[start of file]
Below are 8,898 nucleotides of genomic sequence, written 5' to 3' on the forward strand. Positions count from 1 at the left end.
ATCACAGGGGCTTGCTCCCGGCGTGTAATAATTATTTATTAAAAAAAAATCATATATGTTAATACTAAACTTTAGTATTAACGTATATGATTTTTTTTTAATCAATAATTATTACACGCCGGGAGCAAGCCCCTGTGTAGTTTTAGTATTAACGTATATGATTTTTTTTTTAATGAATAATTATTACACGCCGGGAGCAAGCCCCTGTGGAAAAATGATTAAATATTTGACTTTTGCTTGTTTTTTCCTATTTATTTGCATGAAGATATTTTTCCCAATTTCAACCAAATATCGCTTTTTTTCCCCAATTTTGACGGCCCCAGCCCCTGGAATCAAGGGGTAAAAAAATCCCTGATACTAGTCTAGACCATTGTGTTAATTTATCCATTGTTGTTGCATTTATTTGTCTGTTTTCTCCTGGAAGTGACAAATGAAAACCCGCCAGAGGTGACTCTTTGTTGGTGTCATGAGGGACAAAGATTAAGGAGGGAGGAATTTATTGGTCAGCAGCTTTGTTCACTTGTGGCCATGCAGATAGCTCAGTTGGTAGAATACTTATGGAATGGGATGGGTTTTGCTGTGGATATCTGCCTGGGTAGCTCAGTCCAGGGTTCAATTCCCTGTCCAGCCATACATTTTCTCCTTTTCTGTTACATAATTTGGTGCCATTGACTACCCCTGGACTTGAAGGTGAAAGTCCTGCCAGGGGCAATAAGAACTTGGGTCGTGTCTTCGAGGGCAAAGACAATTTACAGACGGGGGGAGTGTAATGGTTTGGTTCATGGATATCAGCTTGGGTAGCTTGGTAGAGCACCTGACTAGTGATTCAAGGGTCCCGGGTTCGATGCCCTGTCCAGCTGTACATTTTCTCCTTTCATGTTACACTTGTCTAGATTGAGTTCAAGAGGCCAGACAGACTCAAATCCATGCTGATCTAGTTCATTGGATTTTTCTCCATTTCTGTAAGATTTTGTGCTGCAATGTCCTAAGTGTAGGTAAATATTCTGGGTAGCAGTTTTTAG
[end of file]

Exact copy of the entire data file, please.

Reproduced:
Below are 8,898 nucleotides of genomic sequence, written 5' to 3' on the forward strand. Positions count from 1 at the left end.
ATCACAGGGGCTTGCTCCCGGCGTGTAATAATTATTTATTAAAAAAAAATCATATATGTTAATACTAAACTTTAGTATTAACGTATATGATTTTTTTTTAATCAATAATTATTACACGCCGGGAGCAAGCCCCTGTGTAGTTTTAGTATTAACGTATATGATTTTTTTTTTAATGAATAATTATTACACGCCGGGAGCAAGCCCCTGTGGAAAAATGATTAAATATTTGACTTTTGCTTGTTTTTTCCTATTTATTTGCATGAAGATATTTTTCCCAATTTCAACCAAATATCGCTTTTTTTCCCCAATTTTGACGGCCCCAGCCCCTGGAATCAAGGGGTAAAAAAATCCCTGATACTAGTCTAGACCATTGTGTTAATTTATCCATTGTTGTTGCATTTATTTGTCTGTTTTCTCCTGGAAGTGACAAATGAAAACCCGCCAGAGGTGACTCTTTGTTGGTGTCATGAGGGACAAAGATTAAGGAGGGAGGAATTTATTGGTCAGCAGCTTTGTTCACTTGTGGCCATGCAGATAGCTCAGTTGGTAGAATACTTATGGAATGGGATGGGTTTTGCTGTGGATATCTGCCTGGGTAGCTCAGTCCAGGGTTCAATTCCCTGTCCAGCCATACATTTTCTCCTTTTCTGTTACATAATTTGGTGCCATTGACTACCCCTGGACTTGAAGGTGAAAGTCCTGCCAGGGGCAATAAGAACTTGGGTCGTGTCTTCGAGGGCAAAGACAATTTACAGACGGGGGGAGTGTAATGGTTTGGTTCATGGATATCAGCTTGGGTAGCTTGGTAGAGCACCTGACTAGTGATTCAAGGGTCCCGGGTTCGATGCCCTGTCCAGCTGTACATTTTCTCCTTTCATGTTACACTTGTCTAGATTGAGTTCAAGAGGCCAGACAGACTCAAATCCATGCTGATCTAGTTCATTGGATTTTTCTCCATTTCTGTAAGATTTTGTGCTGCAATGTCCTAAGTGTAGGTAAATATTCTGGGTAGCAGTTTTTAG